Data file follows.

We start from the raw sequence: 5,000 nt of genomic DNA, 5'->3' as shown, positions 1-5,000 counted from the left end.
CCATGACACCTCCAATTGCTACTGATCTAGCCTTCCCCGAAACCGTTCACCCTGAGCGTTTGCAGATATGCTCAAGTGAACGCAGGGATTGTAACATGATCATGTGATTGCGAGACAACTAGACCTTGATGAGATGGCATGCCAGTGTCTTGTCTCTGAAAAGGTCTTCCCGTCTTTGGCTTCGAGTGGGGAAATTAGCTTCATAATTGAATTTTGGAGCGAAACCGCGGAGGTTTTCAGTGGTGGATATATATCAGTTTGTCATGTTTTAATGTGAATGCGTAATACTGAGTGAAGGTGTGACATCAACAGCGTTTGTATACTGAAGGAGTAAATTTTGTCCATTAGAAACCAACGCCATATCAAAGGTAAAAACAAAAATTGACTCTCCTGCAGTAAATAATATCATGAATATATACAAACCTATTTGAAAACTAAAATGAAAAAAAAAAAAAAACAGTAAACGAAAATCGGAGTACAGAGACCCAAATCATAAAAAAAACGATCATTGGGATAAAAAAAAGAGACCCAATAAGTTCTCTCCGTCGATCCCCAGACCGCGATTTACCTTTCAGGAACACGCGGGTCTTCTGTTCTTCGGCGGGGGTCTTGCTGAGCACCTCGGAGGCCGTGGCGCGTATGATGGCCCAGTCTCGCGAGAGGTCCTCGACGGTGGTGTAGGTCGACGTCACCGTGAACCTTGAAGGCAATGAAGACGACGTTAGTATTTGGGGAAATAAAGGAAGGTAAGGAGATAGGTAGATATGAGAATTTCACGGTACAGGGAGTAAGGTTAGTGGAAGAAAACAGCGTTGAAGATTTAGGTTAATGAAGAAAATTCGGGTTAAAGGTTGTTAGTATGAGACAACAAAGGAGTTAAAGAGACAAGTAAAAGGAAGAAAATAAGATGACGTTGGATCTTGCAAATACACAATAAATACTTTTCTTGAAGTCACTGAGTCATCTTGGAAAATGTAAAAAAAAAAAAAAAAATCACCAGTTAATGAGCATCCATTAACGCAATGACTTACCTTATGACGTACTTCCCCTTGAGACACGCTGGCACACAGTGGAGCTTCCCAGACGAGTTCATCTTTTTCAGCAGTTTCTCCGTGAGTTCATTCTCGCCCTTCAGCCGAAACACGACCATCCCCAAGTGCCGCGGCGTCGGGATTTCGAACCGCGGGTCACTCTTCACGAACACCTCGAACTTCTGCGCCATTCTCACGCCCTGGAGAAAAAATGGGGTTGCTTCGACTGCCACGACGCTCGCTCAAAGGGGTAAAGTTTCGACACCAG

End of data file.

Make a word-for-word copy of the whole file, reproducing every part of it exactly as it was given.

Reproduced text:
We start from the raw sequence: 5,000 nt of genomic DNA, 5'->3' as shown, positions 1-5,000 counted from the left end.
CCATGACACCTCCAATTGCTACTGATCTAGCCTTCCCCGAAACCGTTCACCCTGAGCGTTTGCAGATATGCTCAAGTGAACGCAGGGATTGTAACATGATCATGTGATTGCGAGACAACTAGACCTTGATGAGATGGCATGCCAGTGTCTTGTCTCTGAAAAGGTCTTCCCGTCTTTGGCTTCGAGTGGGGAAATTAGCTTCATAATTGAATTTTGGAGCGAAACCGCGGAGGTTTTCAGTGGTGGATATATATCAGTTTGTCATGTTTTAATGTGAATGCGTAATACTGAGTGAAGGTGTGACATCAACAGCGTTTGTATACTGAAGGAGTAAATTTTGTCCATTAGAAACCAACGCCATATCAAAGGTAAAAACAAAAATTGACTCTCCTGCAGTAAATAATATCATGAATATATACAAACCTATTTGAAAACTAAAATGAAAAAAAAAAAAAAACAGTAAACGAAAATCGGAGTACAGAGACCCAAATCATAAAAAAAACGATCATTGGGATAAAAAAAAGAGACCCAATAAGTTCTCTCCGTCGATCCCCAGACCGCGATTTACCTTTCAGGAACACGCGGGTCTTCTGTTCTTCGGCGGGGGTCTTGCTGAGCACCTCGGAGGCCGTGGCGCGTATGATGGCCCAGTCTCGCGAGAGGTCCTCGACGGTGGTGTAGGTCGACGTCACCGTGAACCTTGAAGGCAATGAAGACGACGTTAGTATTTGGGGAAATAAAGGAAGGTAAGGAGATAGGTAGATATGAGAATTTCACGGTACAGGGAGTAAGGTTAGTGGAAGAAAACAGCGTTGAAGATTTAGGTTAATGAAGAAAATTCGGGTTAAAGGTTGTTAGTATGAGACAACAAAGGAGTTAAAGAGACAAGTAAAAGGAAGAAAATAAGATGACGTTGGATCTTGCAAATACACAATAAATACTTTTCTTGAAGTCACTGAGTCATCTTGGAAAATGTAAAAAAAAAAAAAAAAATCACCAGTTAATGAGCATCCATTAACGCAATGACTTACCTTATGACGTACTTCCCCTTGAGACACGCTGGCACACAGTGGAGCTTCCCAGACGAGTTCATCTTTTTCAGCAGTTTCTCCGTGAGTTCATTCTCGCCCTTCAGCCGAAACACGACCATCCCCAAGTGCCGCGGCGTCGGGATTTCGAACCGCGGGTCACTCTTCACGAACACCTCGAACTTCTGCGCCATTCTCACGCCCTGGAGAAAAAATGGGGTTGCTTCGACTGCCACGACGCTCGCTCAAAGGGGTAAAGTTTCGACACCAG